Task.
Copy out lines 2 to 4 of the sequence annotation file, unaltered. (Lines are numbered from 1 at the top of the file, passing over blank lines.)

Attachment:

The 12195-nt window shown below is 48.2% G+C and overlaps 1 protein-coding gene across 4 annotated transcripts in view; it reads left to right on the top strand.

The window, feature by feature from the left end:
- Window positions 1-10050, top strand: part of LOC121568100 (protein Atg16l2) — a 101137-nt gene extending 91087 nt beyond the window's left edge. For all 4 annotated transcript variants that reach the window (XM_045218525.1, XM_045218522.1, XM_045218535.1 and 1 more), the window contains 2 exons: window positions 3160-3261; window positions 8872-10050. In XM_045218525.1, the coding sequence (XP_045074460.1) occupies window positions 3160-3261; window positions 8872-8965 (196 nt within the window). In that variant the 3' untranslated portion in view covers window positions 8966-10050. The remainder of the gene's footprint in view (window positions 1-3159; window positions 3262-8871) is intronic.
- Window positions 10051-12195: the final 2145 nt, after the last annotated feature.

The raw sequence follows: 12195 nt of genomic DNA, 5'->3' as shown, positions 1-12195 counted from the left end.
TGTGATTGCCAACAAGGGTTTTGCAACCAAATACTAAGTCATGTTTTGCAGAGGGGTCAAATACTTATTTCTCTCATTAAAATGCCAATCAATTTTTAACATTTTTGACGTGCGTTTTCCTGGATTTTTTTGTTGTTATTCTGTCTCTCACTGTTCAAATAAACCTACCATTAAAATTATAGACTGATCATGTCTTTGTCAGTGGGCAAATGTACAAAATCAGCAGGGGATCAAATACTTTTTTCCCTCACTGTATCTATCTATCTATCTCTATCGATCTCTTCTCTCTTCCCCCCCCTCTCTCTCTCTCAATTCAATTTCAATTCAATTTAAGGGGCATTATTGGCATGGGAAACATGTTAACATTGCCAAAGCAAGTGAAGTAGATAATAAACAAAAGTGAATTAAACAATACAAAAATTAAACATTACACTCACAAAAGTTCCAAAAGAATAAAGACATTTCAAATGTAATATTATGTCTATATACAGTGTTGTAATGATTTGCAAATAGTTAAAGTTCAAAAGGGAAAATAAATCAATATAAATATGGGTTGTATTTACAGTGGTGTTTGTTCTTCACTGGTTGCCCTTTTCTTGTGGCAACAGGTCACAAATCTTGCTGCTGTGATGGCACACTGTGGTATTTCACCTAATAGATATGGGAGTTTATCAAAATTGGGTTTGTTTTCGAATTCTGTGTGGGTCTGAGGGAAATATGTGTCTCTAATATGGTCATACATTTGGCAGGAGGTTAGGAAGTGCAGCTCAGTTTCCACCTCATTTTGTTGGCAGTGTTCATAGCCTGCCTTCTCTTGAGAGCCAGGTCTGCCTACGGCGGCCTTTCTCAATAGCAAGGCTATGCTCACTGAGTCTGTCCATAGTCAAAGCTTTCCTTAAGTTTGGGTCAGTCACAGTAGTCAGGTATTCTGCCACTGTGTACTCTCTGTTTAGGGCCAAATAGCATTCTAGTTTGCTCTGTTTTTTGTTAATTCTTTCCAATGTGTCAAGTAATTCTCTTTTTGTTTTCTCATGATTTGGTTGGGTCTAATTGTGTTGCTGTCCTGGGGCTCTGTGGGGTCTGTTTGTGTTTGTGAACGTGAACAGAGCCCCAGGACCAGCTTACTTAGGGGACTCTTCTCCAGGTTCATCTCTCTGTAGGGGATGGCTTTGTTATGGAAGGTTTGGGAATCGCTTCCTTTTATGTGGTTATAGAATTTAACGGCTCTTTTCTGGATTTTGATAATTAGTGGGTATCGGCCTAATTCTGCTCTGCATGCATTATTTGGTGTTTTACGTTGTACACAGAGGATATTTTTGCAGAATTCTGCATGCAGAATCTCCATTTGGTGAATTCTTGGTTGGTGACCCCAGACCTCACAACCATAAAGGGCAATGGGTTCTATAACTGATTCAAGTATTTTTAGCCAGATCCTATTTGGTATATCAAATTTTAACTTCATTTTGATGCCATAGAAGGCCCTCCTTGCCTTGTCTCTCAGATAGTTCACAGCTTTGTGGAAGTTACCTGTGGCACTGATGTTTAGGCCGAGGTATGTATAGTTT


The window, feature by feature from the left end:
- Window positions 1-10050, top strand: part of LOC121568100 (protein Atg16l2) — a 101137-nt gene extending 91087 nt beyond the window's left edge. For all 4 annotated transcript variants that reach the window (XM_045218525.1, XM_045218522.1, XM_045218535.1 and 1 more), the window contains 2 exons: window positions 3160-3261; window positions 8872-10050. In XM_045218525.1, the coding sequence (XP_045074460.1) occupies window positions 3160-3261; window positions 8872-8965 (196 nt within the window). In that variant the 3' untranslated portion in view covers window positions 8966-10050. The remainder of the gene's footprint in view (window positions 1-3159; window positions 3262-8871) is intronic.
- Window positions 10051-12195: the final 2145 nt, after the last annotated feature.